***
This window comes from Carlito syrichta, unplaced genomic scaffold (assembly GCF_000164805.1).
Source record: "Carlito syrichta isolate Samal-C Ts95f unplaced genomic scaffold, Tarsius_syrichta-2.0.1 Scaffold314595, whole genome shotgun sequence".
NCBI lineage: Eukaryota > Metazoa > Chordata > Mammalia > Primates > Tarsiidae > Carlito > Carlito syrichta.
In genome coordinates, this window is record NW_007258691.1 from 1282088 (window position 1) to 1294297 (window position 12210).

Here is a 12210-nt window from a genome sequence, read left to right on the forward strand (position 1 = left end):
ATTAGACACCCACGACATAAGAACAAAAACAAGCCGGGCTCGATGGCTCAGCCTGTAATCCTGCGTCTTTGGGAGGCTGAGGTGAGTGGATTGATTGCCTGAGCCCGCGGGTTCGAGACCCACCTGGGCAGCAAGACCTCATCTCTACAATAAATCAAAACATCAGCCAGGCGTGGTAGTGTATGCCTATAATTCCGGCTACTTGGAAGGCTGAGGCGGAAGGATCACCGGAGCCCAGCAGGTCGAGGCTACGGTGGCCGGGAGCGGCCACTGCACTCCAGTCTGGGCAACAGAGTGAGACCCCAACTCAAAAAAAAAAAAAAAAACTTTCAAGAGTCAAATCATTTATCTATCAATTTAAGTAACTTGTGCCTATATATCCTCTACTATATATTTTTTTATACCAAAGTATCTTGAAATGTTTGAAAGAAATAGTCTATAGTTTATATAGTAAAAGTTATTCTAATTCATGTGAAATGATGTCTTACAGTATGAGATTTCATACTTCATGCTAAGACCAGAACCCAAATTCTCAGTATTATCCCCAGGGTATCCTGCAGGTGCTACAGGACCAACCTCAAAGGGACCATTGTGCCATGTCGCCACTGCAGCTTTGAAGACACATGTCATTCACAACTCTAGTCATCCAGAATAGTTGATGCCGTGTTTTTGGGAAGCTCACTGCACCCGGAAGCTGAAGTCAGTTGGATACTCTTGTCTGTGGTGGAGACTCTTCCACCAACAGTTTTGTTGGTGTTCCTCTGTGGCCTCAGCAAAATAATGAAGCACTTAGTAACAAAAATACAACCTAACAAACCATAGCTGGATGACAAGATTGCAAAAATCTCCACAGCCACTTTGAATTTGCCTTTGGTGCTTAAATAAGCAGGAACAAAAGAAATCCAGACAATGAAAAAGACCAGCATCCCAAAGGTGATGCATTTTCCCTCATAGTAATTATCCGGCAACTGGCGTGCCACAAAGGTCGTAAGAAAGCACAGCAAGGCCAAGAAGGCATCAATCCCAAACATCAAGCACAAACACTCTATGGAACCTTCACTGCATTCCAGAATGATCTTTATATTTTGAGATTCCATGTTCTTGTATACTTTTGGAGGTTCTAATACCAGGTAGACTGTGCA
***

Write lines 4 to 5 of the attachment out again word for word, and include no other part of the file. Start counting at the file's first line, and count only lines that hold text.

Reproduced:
In genome coordinates, this window is record NW_007258691.1 from 1282088 (window position 1) to 1294297 (window position 12210).

Here is a 12210-nt window from a genome sequence, read left to right on the forward strand (position 1 = left end):